European classical chamber music in Japan
- Some considerations from my recent concert visit

Taken from a glass covered pedestrian bridge. Dai-ichi Seimei Hall faces this channel which leads to the Tokyo Bay.

Pedestrian bridge with moving walkways

European classical music has a considerable number of listeners in Japan. Big names such as Bach, Mozart and Beethoven are known even to ordinary Japanese people as legendary composers.

When Maestro Karajan was still alive, he was treated almost like Hollywood film stars. His name was often used for jokes, because Karajan in Osaka dialect sounds like a statement that something is empty with a nuance of surprise. An example; when it became lunchtime on a picnic, somebody opened his lunchbox and discovered that nothing was there. He might shout "Karajan!" and everybody would laugh about it. By the way, portable lunch is called "bento" in Japanese and this sound reminds us of Beethoven and many people used to tell jokes using the combination of Beethoven and Karajan.

Entrance of the Dai-ichi Seimei Hall
Classical music penetrated into the cultural life of the Japanese people since the end of the 19th century and the orchestral music without doubt occupied the central place of the Japanese music life. The reason for this was, I suppose, the majestic expression of the full orchestra, which had no comparable competitor in the traditional Japanese music. Symphonies and other orchestral works of classic and romantic composers filled concert programs.

Operas, of course, outdo orchestra music as a splendid show. However, due to financial difficulty and lack of good infrastructure, opera became popular only recently in Japan and in particular after the opening of the New National Theatre in 1997. Nowadays, many fans go to opera performances. When famous opera companies give their guest performances in Japan, expensive tickets are sold out well before the date of performances. But, most of them like the fashionable ambience of opera and not so much the music, I suspect. Modern and avant-garde interpretation of opera is not welcome, because opera fans want to enjoy the traditional style of opera performance as a symbol of gorgeous and maybe kitschy European world of nobles and bourgeois in the 19th century.

In the world of instrumental music, pianists and violinists can also win the support of audience, provided that they have won highest prizes in internationally acknowledged competitions such as Tchaikovsky Competition and have good looks capable of appealing to the people through TV and other media.

In contrast to such major areas of classical music, chamber music is still minor and almost negligible as concert programs in Japan. However, I got enchanted by chamber music, especially the works by Haydn, Mozart, Schubert, Mendelssohn and Dvorak.
Unfortunately, there are not many concerts of chamber music in Tokyo and when musicians get a chance to perform chamber music, they tend to pick up a few popular numbers which, at least among chamber music, can attract certain number of listeners. They are the piano quintet "Trout" by Schubert and the string quartet "America" by Dvorak. If they play unpopular works - this means all chamber music works except for Trout and America - musicians are dependent on their pupils, friends and relatives to fill the music hall.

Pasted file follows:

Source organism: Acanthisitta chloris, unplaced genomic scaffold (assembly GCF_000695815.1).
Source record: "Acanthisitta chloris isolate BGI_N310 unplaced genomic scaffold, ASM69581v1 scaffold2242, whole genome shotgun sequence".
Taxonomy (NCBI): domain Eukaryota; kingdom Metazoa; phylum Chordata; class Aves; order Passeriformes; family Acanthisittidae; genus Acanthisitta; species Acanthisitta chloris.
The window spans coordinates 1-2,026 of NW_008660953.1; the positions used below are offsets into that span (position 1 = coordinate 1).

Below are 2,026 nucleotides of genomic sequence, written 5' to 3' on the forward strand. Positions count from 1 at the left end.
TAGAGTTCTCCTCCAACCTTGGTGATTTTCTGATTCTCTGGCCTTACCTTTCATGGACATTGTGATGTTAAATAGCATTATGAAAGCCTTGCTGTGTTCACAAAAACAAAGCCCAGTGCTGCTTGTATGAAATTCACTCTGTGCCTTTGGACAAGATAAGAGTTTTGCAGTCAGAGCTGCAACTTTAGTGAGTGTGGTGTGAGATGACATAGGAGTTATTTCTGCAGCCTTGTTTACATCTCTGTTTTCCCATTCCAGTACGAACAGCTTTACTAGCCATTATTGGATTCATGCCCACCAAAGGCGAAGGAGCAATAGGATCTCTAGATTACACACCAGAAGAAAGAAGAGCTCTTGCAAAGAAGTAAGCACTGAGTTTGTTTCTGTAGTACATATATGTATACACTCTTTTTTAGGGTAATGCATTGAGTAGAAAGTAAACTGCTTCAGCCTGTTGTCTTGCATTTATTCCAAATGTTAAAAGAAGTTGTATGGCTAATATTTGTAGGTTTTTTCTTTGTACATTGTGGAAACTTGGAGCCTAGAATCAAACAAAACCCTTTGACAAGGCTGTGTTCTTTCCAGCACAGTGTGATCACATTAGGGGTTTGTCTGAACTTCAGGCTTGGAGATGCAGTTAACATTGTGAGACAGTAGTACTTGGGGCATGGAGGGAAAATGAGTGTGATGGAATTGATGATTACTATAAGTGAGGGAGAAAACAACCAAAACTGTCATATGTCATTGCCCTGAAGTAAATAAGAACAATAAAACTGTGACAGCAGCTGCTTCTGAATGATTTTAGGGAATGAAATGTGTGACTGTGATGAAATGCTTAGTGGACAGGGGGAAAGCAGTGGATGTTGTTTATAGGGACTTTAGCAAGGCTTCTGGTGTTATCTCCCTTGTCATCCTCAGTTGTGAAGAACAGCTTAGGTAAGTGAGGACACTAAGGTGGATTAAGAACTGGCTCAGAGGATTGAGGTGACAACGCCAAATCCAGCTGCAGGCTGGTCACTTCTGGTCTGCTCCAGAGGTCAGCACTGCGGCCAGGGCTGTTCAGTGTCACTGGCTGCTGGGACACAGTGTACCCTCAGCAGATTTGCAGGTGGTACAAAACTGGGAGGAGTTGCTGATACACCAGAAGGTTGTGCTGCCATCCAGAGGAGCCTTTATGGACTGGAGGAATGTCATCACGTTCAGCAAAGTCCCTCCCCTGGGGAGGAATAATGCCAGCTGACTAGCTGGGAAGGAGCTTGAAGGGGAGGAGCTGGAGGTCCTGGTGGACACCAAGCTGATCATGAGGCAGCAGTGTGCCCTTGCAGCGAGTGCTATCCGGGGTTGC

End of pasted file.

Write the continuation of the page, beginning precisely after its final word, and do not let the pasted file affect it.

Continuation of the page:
My affection to chamber music started rather early. While I was a student in Kyoto, it was impossible to listen to symphonies in my small rent room from audio player in full volume. Therefore, I gradually shifted to quieter music, namely solo or chamber music. When I was living in Copenhagen, I was lucky enough to get acquainted with Danish amateur musicians, who were enthusiastic chamber music listeners and players. I discovered the pleasure to play chamber music with them and added new repertoires to my music life.

Therefore, since I came back from Denmark a year ago, I try to find good chamber music concerts in Tokyo from among very limited possibilities. Last Sunday, I listened to the concert of the Erdödy String Quartet at Dai-ichi Seimei Hall. Mendelssohn's Op.13, Op.44-2 and Op.80 stood on the program. For encore, the third movements of Op.44-1 as well as the third movement of Op.44-3 were played. I was very happy when they played the romantic third movement of Op. 44-1. Though other works are also beautiful, I am particularly fond of it. When I played its second violin part in Denmark for the first time, I discovered the delight to accompany and support the beautiful first violin melody.

The concert was worth visiting. However, the size of the hall was problematic for me. It was too big to create intimate and delicate music. It might be a luxury to wish a smaller space in Tokyo for good chamber music, because musicians want a bigger audience as they have to finance their concerts through sales of tickets. Other halls, where chamber music is often played, are also rather big and all musical notes sound too soft and obscure as if they are veiled with silk. I need to hear edges of sound so that I can feel dynamic musical expressions.

Stage of the Dai-ichi Seimei Hall well before the concert begin

I also miss in all of those halls contact with the nature. As they are constructed to create the best sound, they are shielded from the outside world and look very flat dull. I believe that chamber music works in the early romantic period were composed and first played in the ordinary European style rooms from where people could feel the outside atmosphere and nature. I think that nature must be the background for classical music, in stead of artificial space made of concrete and other synthetic materials. Maybe, my summer house is a better place for chamber music than any of these gorgeous and artificial halls.

Lobby of the Dai-ichi Seimei Hall. Guests have a good view of the bay side area.